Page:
From catastrophe to collaboration: Spring Creek Flood spawns volunteer weather network @CoCoRaHS — The #FortCollins Coloradoan

Nolan Doesken — Colorado Water Foundation for Water Education President’s Award Presentation 2011

Click the link to read the article on the Fort Collins Coloradoan website (Miles Blumhardt). Here’s an excerpt:

A tragic night in Fort Collins 26 years ago birthed what grew into the single largest daily precipitation network in the U.S. The July 1997 Spring Creek Flood killed five people, injured 54 and caused millions in damages. The catastrophe turned into a grassroots collaboration that served as impetus for the creation of the Community Collaborative Rain, Hail and Snow Network, which has grown from its humble Fort Collins beginnings into 26,000 volunteer citizen scientists across the country and beyond.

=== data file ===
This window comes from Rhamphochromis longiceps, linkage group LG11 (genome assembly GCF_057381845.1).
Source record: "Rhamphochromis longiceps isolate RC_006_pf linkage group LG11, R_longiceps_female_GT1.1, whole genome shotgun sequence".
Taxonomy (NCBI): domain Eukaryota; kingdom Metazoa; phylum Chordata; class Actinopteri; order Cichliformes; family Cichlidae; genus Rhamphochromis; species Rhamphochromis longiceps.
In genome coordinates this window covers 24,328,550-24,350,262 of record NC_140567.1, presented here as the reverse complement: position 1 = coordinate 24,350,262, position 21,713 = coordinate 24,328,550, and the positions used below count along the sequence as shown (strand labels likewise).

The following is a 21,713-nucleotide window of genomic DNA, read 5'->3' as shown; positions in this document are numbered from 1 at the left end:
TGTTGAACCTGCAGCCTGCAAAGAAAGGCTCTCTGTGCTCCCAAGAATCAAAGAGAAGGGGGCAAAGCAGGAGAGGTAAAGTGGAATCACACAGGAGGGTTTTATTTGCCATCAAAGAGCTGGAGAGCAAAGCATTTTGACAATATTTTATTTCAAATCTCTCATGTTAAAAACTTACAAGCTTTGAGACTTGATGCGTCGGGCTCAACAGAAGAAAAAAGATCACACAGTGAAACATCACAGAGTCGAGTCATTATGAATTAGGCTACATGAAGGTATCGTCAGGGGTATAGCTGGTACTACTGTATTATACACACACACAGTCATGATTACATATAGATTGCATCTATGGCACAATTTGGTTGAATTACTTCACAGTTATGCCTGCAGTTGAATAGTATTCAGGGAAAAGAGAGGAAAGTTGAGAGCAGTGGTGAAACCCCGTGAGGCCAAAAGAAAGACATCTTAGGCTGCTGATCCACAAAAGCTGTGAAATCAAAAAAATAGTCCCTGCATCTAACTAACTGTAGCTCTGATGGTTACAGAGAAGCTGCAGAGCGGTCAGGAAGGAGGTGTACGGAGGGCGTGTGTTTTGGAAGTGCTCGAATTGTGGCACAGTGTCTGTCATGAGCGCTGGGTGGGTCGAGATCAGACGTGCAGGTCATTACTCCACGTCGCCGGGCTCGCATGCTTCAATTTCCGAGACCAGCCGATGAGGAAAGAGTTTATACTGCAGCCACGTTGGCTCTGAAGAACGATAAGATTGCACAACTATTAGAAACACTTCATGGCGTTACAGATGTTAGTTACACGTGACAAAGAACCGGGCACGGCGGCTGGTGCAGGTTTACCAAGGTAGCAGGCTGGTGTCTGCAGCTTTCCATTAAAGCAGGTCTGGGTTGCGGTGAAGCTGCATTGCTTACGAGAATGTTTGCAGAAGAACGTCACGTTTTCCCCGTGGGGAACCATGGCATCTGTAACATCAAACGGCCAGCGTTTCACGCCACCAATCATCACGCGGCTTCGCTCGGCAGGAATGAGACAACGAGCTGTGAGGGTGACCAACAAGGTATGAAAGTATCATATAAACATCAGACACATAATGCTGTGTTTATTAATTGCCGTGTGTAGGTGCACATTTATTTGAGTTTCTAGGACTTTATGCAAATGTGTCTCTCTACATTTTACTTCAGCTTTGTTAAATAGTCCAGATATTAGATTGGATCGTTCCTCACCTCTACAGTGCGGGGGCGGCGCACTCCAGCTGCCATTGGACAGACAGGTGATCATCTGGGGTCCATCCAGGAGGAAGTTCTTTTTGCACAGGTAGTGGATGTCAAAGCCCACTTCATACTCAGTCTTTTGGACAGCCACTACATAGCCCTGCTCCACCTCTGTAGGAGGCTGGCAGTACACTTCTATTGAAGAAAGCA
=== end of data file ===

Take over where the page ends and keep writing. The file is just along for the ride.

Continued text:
“I had never seen a storm like that in my entire life,” said Nolan Doesken, Colorado’s state climatologist at the time and founder of CoCoRaHS

It wasn’t just the copious amount of rain that caused one of the city’s most damaging natural disasters July 27-28, 1997, but also the wide variance in rain received across the city. Western parts of the city saw more than 14 inches of rain in 31 hours, while the center of the city saw 6 inches and eastern areas 2 inches. The 14.5 inches was nearly as much precipitation as the city sees in an average year. But those measurements weren’t known because there wasn’t a way to reliably measure torrential rains in Colorado, Doesken said.

“The state had just completed a study of extreme rain events at the time,” he said. “The conclusion was we didn’t for sure know how much rain fell during past storms producing rain that creates flooding. I felt this was my chance.”

Our favorite planet has now seen 20 days in a row breaking the modern-day record high-temperature of 16.924°C (62.46°F) set on July 24, 2022 — Eliot Jacobson @EliotJacobson #ActOnClimate